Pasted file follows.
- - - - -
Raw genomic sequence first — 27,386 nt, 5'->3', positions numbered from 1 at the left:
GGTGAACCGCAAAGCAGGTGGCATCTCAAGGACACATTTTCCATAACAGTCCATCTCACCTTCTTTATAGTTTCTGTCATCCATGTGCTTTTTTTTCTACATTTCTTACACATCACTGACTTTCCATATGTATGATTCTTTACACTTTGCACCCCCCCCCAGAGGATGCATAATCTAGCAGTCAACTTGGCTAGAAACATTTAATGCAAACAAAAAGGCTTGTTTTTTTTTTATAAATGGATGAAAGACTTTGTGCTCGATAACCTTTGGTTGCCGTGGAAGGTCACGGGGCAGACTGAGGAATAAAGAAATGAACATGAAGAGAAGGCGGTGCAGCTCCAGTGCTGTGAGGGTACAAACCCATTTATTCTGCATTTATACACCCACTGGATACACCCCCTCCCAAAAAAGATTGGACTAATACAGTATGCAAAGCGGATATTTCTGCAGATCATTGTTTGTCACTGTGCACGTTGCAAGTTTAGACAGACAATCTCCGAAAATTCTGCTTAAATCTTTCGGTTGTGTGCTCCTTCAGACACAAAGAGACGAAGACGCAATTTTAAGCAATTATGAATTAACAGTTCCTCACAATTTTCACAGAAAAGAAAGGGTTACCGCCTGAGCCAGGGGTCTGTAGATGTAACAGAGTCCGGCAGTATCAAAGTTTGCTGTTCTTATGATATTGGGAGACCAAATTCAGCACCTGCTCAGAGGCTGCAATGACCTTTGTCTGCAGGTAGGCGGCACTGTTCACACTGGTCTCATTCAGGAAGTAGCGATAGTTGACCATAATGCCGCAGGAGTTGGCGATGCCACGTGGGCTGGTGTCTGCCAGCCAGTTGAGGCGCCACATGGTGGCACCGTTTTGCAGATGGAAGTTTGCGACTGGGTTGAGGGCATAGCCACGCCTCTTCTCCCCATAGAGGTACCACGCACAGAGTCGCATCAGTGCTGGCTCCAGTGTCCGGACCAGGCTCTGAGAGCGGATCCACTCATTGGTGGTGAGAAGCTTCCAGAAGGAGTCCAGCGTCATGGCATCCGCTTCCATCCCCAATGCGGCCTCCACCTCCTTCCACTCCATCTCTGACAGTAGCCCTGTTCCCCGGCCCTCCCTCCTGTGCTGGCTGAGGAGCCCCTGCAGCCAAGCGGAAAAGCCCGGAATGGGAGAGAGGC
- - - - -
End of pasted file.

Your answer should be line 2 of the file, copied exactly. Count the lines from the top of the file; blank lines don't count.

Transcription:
GGTGAACCGCAAAGCAGGTGGCATCTCAAGGACACATTTTCCATAACAGTCCATCTCACCTTCTTTATAGTTTCTGTCATCCATGTGCTTTTTTTTCTACATTTCTTACACATCACTGACTTTCCATATGTATGATTCTTTACACTTTGCACCCCCCCCCAGAGGATGCATAATCTAGCAGTCAACTTGGCTAGAAACATTTAATGCAAACAAAAAGGCTTGTTTTTTTTTTATAAATGGATGAAAGACTTTGTGCTCGATAACCTTTGGTTGCCGTGGAAGGTCACGGGGCAGACTGAGGAATAAAGAAATGAACATGAAGAGAAGGCGGTGCAGCTCCAGTGCTGTGAGGGTACAAACCCATTTATTCTGCATTTATACACCCACTGGATACACCCCCTCCCAAAAAAGATTGGACTAATACAGTATGCAAAGCGGATATTTCTGCAGATCATTGTTTGTCACTGTGCACGTTGCAAGTTTAGACAGACAATCTCCGAAAATTCTGCTTAAATCTTTCGGTTGTGTGCTCCTTCAGACACAAAGAGACGAAGACGCAATTTTAAGCAATTATGAATTAACAGTTCCTCACAATTTTCACAGAAAAGAAAGGGTTACCGCCTGAGCCAGGGGTCTGTAGATGTAACAGAGTCCGGCAGTATCAAAGTTTGCTGTTCTTATGATATTGGGAGACCAAATTCAGCACCTGCTCAGAGGCTGCAATGACCTTTGTCTGCAGGTAGGCGGCACTGTTCACACTGGTCTCATTCAGGAAGTAGCGATAGTTGACCATAATGCCGCAGGAGTTGGCGATGCCACGTGGGCTGGTGTCTGCCAGCCAGTTGAGGCGCCACATGGTGGCACCGTTTTGCAGATGGAAGTTTGCGACTGGGTTGAGGGCATAGCCACGCCTCTTCTCCCCATAGAGGTACCACGCACAGAGTCGCATCAGTGCTGGCTCCAGTGTCCGGACCAGGCTCTGAGAGCGGATCCACTCATTGGTGGTGAGAAGCTTCCAGAAGGAGTCCAGCGTCATGGCATCCGCTTCCATCCCCAATGCGGCCTCCACCTCCTTCCACTCCATCTCTGACAGTAGCCCTGTTCCCCGGCCCTCCCTCCTGTGCTGGCTGAGGAGCCCCTGCAGCCAAGCGGAAAAGCCCGGAATGGGAGAGAGGC